### 3.2. Timings

 Fig. 1 Scaling test for particle-mesh problem with 5123 grid cells and 64 × 106 particles. The particles are distributed evenly over the grid, so that each core has the same number of particles. The inverse code speed is normalised by the number of time-steps and by either the total number of grid points and particles (top panel) or by the number of grid points and particles per core (bottom panel).

With the changes described in Sects. 3.1.1 and 3.1.2 the Pencil Code can be run with gas and particles efficiently at several thousand processors, provided that the particles are well-mixed with the gas.

In Fig. 1 we show timings for a test problem with 5123 grid cells and 64 × 106 particles. The particles are distributed evenly over the grid, avoiding load balancing challenges described below. We evolve gas and particles for 1000 time-steps, the gas and particles subject to standard shearing box hydrodynamics and two-way drag forces. The lines show various drag force schemes – NGP corresponding to Nearest Grid Point and TSC to Triangular Shaped Cloud (Hockney & Eastwood 1981). We achieve near perfect scaling up to 4096 cores. Including self-gravity by an FFT method the code slows down by approximately a factor of two, but the scaling is only marginally worse than optimal, with less than 50% slowdown at 4096 cores. This must be seen in the light of the fact that 3-D FFTs involve several transpositions of the global density array, each transposition requiring the majority of grid points to be communicated to another processor (see online supplement of J07).

### 3.3. Particle parallelisation

At high resolution it becomes increasingly more important to parallelise efficiently along at least two directions. In earlier publications we had run 2563 simulations at 64 processors, with the domain decomposition nprocy=32 and nprocz=2 (J07). Using two processors along the z-direction exploits the intrinsic mid-plane symmetry of the particle distribution, while the Keplerian shear suppresses most particle density variation in the azimuthal direction, so that any processor has approximately the same number of particles.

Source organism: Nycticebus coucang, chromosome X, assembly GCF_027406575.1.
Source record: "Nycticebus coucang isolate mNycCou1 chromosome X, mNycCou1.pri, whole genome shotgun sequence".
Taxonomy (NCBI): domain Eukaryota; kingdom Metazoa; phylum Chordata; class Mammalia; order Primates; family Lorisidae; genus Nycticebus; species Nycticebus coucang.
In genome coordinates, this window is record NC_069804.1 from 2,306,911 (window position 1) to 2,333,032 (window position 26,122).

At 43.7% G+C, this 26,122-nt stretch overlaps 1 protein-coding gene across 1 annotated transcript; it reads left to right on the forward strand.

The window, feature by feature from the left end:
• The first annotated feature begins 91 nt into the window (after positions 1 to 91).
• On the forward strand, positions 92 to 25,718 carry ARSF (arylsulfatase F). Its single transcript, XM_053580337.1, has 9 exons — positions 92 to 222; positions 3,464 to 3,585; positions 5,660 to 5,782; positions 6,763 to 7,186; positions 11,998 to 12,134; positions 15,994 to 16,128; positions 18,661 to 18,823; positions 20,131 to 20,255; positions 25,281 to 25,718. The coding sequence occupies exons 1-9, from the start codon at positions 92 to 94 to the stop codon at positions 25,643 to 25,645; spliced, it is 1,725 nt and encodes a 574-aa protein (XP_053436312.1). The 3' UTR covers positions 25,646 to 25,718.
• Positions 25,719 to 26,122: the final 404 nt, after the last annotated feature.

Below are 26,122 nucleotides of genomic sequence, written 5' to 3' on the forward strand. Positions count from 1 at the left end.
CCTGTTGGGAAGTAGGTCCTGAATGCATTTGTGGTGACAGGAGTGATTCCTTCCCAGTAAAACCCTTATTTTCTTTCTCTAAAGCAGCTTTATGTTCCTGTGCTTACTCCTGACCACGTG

However, at higher resolution we need to either have nprocz>2 or nprocx>1, both of which is subject to particle clumping (from either sedimentation or from radial concentrations). This would in some cases slow down the code by a factor of 8–10. We therefore developed an improved particle parallelisation, which we denote particle block domain decomposition (PBDD). This new algorithm is described in detail in the following subsection.

#### 3.3.1. Particle block domain decomposition

Table 1

Simulation parameters in natural units.

The steps in PBDD scheme are as follows:

• 1.

the fixed mesh points are domain-decomposed in the usual way(with ncpus=nprocx × nprocy × nprocz);

• 2.

particles on each processor are counted in bricks of size nbx × nby × nbz (typically nbx = nby = nbz = 4);

• 3.

bricks are distributed among the processors so that each processor has approximately the same number of particles;

• 4.

adopted bricks are referred to as blocks;

• 5.

the Pencil Code uses a third order Runge-Kutta time-stepping scheme. In the beginning of each sub-time-step particles are counted in blocks and the block counts communicated to the bricks on the parent processors. The particle density assigned to ghost cells is folded across the grid, and the final particle density (defined on the bricks) is communicated back to the adopted blocks. This step is necessary because the drag force time-step depends on the particle density, and each particle assigns density not just to the nearest grid point, but also to the neighbouring grid points;